The Body's tortured album titles usually force a laugh or two. There's hardly another way to cope with their mixture of progressive doom and power electronics. At this point, it's obvious that the Portlanders have been doing something right. Their discography wouldn't flourish without at least a handful of people giving albums like You, Whom I Have Always Hated and All the Waters of the Earth Turn to Blood a try. Thankfully for 2016 inductees, No One Deserves Happiness is the most digestible of the band's work, but is hardly the least pulverizing.

The placement of The Body in the casual listener queue comes with a few changes. These songs are shorter than those on 2014's disaster playground I Shall Die Here, an album that forced heads into black water and only let up after they'd taken a good hard look at what lies beneath. Singer/guitarist Chip King has said as much, hailing Happiness as the "grossest pop record of all time." It's a fitting description amidst the inclusion of collaborator Chrissy Wolpert and guest Maralie Armstrong singing leads on all but two songs. They soften the blows of Lee Buford's analog/digital drum attack, often acting as sole representatives of the upper half of the frequency range.

Past albums have placed King's shrieks, comparable to those of women and children, in the center of a well-established void. Now, his vocals are even more background. On 'Starving Deserter', gongs ring out in Black Sabbath glory during a meditative section that could go on forever, but instead clears for a soulful vocal. Although it's definitely The Body we're hearing, Happiness resolves to pop structure and concision as King's appraisal suggests. 'For You' is the finest bottling of the old and new. First half grimy growl, second half hardcore punk blitzkrieg, it never fails to clean the palette after single 'Shelter Is Illusory' curses the world with a fury comparable to early nineties Trent Reznor.

Many songs retain the sprawl of doom metal's core. 'Hallow/Hollow' gives many a patient crash and snare before horns and King's vocals herald a fitting, yet dubiously redundant announcement of "the night has no dawn." 'Shelter' is the total package of electronic metal, and 'Two Snakes' follows suit with a vocal cap that impressively transcends even more genres. Closer 'The Myth Arc' pushes the trudging instrumental aside to reveal a gorgeous chant bereft of King's squeal, paving the way for Wolpert's hopeful pronunciation of "I will find you" until the album comes to a peaceful ending.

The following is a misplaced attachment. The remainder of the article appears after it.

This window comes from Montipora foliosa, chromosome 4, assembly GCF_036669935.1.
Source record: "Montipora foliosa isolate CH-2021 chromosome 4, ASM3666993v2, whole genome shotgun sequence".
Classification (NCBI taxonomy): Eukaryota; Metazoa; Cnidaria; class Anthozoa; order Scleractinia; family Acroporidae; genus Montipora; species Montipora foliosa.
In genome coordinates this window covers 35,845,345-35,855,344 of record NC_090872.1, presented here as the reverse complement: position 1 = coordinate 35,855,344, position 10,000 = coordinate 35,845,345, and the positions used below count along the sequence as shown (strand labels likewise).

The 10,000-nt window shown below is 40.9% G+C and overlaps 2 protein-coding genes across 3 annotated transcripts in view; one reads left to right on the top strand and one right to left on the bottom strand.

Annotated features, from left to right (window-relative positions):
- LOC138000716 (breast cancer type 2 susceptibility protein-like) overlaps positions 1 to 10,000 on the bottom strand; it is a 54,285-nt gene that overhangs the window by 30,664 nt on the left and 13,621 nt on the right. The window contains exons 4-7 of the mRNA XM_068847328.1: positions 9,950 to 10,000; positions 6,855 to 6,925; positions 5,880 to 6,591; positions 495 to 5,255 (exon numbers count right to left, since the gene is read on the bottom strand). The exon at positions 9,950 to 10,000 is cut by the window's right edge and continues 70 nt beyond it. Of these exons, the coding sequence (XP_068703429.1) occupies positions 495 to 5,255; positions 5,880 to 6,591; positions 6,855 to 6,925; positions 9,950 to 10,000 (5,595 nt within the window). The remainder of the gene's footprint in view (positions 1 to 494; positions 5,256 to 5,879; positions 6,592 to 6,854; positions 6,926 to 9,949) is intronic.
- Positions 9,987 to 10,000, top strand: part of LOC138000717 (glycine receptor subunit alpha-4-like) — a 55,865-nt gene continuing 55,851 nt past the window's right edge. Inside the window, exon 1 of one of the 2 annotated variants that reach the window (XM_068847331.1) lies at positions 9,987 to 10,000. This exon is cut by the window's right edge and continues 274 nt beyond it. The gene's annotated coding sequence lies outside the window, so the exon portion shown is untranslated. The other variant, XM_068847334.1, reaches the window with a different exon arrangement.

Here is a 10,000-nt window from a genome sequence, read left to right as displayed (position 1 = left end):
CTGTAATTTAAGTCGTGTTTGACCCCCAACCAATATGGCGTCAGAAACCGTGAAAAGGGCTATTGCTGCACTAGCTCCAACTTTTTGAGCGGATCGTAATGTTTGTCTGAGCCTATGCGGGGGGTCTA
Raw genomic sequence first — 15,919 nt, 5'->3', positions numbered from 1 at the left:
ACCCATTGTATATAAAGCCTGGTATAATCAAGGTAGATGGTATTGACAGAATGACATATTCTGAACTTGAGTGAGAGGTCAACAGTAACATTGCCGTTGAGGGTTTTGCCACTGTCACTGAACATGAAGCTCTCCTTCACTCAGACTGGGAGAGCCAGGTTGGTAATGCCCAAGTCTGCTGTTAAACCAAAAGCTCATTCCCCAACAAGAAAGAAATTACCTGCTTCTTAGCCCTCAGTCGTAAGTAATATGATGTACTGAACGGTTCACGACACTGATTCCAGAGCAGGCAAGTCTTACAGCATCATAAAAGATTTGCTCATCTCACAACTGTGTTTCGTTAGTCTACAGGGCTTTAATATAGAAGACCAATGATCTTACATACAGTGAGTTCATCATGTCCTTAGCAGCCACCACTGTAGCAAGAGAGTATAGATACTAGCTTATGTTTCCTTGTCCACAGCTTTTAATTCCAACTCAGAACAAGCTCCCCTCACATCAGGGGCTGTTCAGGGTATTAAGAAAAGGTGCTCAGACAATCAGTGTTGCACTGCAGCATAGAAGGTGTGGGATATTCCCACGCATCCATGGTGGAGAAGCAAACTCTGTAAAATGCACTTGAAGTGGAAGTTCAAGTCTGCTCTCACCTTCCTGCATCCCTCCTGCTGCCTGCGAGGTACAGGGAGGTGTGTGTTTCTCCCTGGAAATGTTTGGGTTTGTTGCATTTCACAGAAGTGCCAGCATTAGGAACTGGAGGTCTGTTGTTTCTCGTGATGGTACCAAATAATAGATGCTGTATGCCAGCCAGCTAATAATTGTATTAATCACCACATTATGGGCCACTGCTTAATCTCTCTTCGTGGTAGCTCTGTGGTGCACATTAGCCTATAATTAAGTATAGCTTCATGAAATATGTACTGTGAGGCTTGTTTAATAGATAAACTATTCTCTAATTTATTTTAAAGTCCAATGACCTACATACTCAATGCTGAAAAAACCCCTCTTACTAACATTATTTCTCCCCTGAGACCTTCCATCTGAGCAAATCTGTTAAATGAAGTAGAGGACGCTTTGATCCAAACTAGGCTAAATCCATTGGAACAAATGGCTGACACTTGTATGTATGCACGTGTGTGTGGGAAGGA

The Body are the abyss perpetually staring back at their listeners. Unlocking these elements takes considerable work, whereas other releases have ironically made this process easier with layers of low end fog that enter the mix at a more balanced pace. The existential exhaustion of an album called No One Deserves Happiness is easier to trudge through in its tightly wrapped presentation, although it suffers from a lack of contentment at its end despite the efforts of 'The Myth Arc'. Conversely, I Shall Die Here was an empowering release that reinvigorated listeners who managed to crawl their way to the light at the end of its tunnel. However, Happiness is not "hard" and I Shall Die Here is certainly not "easy." The Body gracefully don't try to solve the zeitgeist of human suffering one way or the other, but they surely have retained their expert status at describing its pitfalls.